Austin’s Best Hotel Bars
No matter what your zip code, these drinking spots are worth a visit
To the surprise of exactly no one, the average big city hotel bar isn’t a place where locals like to hang. Even guests aren’t a guaranteed captive audience, especially in a city like Austin where the siren’s song of happy hour and late-night revelry beckon from nearly every square block of downtown and South Congress.
These days, however, Austin’s hotel game is strong, making a compelling argument for locals to book a staycation or drop by for the occasional drink, while visitors will be compelled to linger a little longer. Whether it’s a hot new restaurant, stellar views, opulent ambiance, destination-worthy craft cocktails or some combination thereof, the following hotel bars are worth a visit, regardless of where you call home.
The Driskill Bar, The Driskill: When downtown’s never-ending construction and congestion get to be too much, duck into this legendary mid-19th century bar, which has retained the feel of an elite Victorian-era watering hole. The drinks are nothing fancy – this is the place for a beer or whiskey, neat – but it’s pure old-school Austin, adorned with Western artifacts (founder Jesse Driskill was a cattle baron). Curl up on one of the leather sofas and remind yourself that it’s nice some things never change.
Vixen’s Wedding, ARRIVE Austin: One of several recently opened smaller properties, this 83-room Eastside hotel is anchored by this acclaimed Goan-Portuguese eatery by managing partner Todd Duplechan. The bar – which serves the full menu – offers similarly creative cocktails, like the potent Golden Lassi (cachaça, mango, turmeric, ginger, coconut milk, lemon), which arrives alight. These are drinks meant to go with the menu’s salty, spicy, tangy bites (like chaat-fried green tomatoes with herbed yogurt and mint chutney), so plan accordingly. Gin Bar is a must-visit for fans of the botanical spirit, but even the juniper-averse should stop by. Bar director Madeline Ridgway oversees Austin’s largest gin curation (and possesses the encyclopedic knowledge to go with it) and guaranteed, she’ll find a selection suited to your palate.
Geraldine’s, Hotel Van Zandt: Time your visit just before sunset, and you’ll be rewarded with fourth floor views of Lady Bird Lake (the glam interior’s not too shabby, either); outside, an oversized fireplace wards off early spring chill. Geraldine’s excels at straightforward cocktails like the ever-changing signature G & T (like Ford’s gin, basil, cherry tomatoes, black pepper and Fever Tree tonic) or seasonal offerings like the It’s the Fennel Countdown (Waterloo Old Yaupon Gin, Finocchietto, lemon, olive oil, absinthe rinse). For a different kind of view, there’s Rules & Regs at the Fairmont Austin. Take the elevator to this seventh-floor poolside bar with panoramic views of downtown. Order the Sotold Ya So (Desert Door Original sotol, Hacienda de Chihuahua Sotol Anejo, Yellow Chartreuse, cantaloupe, lime, agave nectar) and take in the madness below; if you’re feeling peckish, try the queso panela, served with housemade tortillas and mole rojo.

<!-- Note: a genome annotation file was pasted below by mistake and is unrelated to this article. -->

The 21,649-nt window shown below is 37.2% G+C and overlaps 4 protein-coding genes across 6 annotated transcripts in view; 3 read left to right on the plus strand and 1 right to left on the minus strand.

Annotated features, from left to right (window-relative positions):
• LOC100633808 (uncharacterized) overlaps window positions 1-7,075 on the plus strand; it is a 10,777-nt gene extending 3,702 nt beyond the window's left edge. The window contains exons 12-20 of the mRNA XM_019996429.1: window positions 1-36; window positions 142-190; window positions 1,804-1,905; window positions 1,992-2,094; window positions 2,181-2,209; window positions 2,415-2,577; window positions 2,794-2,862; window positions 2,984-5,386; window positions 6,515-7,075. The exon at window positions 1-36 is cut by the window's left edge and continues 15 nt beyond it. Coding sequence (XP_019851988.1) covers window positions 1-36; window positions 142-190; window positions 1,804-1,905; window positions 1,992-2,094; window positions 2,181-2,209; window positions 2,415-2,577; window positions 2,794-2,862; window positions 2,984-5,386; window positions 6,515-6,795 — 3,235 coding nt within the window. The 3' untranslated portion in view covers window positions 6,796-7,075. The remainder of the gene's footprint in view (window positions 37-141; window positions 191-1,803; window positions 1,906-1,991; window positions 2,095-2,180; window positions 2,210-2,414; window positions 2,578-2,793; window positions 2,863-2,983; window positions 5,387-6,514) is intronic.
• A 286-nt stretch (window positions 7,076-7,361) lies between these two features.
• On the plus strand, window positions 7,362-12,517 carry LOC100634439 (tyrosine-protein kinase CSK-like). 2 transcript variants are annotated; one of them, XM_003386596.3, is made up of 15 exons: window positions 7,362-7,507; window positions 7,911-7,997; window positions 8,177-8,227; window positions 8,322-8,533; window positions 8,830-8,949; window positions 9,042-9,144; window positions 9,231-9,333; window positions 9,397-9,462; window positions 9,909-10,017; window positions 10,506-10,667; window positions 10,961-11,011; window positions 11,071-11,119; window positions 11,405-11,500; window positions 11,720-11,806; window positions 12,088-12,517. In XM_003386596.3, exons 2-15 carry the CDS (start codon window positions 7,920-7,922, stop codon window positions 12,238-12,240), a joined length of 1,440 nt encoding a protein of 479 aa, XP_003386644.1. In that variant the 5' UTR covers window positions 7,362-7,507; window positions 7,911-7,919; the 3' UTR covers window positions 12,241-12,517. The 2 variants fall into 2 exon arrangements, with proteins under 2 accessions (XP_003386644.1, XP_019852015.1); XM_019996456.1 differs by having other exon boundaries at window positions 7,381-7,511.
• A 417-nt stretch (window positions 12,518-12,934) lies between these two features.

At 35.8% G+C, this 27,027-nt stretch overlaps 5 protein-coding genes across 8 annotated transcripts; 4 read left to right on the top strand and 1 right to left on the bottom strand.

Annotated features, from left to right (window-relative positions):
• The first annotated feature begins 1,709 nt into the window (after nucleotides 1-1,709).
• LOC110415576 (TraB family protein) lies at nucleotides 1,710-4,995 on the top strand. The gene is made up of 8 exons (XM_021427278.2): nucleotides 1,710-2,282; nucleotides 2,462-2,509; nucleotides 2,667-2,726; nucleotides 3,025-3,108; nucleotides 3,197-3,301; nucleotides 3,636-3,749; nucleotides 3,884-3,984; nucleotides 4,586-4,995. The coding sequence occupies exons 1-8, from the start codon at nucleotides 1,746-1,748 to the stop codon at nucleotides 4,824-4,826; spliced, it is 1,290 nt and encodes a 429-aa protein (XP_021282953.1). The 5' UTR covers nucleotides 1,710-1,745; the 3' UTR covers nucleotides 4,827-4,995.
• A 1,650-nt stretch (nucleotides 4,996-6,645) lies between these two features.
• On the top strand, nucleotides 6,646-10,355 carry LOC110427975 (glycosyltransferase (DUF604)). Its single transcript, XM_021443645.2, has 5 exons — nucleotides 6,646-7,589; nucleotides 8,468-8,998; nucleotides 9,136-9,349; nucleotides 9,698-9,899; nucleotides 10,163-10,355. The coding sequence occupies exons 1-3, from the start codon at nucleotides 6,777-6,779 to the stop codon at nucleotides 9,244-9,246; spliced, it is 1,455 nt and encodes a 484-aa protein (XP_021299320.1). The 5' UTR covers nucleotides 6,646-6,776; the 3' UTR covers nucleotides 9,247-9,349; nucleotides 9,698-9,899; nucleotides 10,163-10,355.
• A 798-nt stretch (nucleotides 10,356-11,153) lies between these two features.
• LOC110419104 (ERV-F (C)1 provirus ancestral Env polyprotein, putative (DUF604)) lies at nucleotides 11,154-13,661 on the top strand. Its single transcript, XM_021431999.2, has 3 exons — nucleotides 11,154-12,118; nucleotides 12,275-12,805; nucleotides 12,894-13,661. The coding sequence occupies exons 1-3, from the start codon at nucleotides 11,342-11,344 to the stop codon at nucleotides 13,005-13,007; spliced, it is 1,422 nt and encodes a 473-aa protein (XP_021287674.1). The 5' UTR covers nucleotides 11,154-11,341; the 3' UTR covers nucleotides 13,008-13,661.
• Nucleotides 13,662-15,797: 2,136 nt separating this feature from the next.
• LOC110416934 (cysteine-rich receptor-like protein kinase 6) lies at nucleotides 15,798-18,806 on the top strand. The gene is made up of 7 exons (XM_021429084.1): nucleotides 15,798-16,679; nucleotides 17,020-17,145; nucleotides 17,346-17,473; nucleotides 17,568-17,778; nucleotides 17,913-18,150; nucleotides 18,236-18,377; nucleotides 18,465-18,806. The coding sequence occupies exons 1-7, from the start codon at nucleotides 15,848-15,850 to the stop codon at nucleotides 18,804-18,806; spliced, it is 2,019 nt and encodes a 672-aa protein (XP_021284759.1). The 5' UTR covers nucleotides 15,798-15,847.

Watertrade, South Congress Hotel: Readers of Kindred Spirits already know I’m obsessed with this moody little bar inside of Otoko – the hotel’s spectacular 12-seat omakase restaurant – but with good reason. Bar managers Whitney Hazelmyer and Ricky Cobia create a magical experience for guests, whether they’re dining at the restaurant or not. It’s all about Japanese craft spirits and sake and a meticulous, intelligent approach to cocktails, like the Doyo (Suntory Roku Gin, housemade shiso liqueur and lime) or Kyandi (Mizu Lemongrass Shochu, yuzu kosho tincture, lemon, ginger syrup). Time your visit for off-peak hours for an immersive educational experience compliments of the bar team.
It’s not in a hotel, but Ellis, the street-level bar at Fareground food hall is at the epicenter of pedestrian traffic, at the corner of Congress and 2nd. Hit pause between seminars, screenings and music venues for thoughtful cocktails like the Buzz Me Up (Dickel Rye, Caffe del Fuego, Dry Curaçao, Aztec chocolate biters, served with an oversized cube of ice) or bar manager Jennine Turow’s cerebral, tiki-inspired creations. Bonus: the menu includes offerings from all Fareground’s food vendors.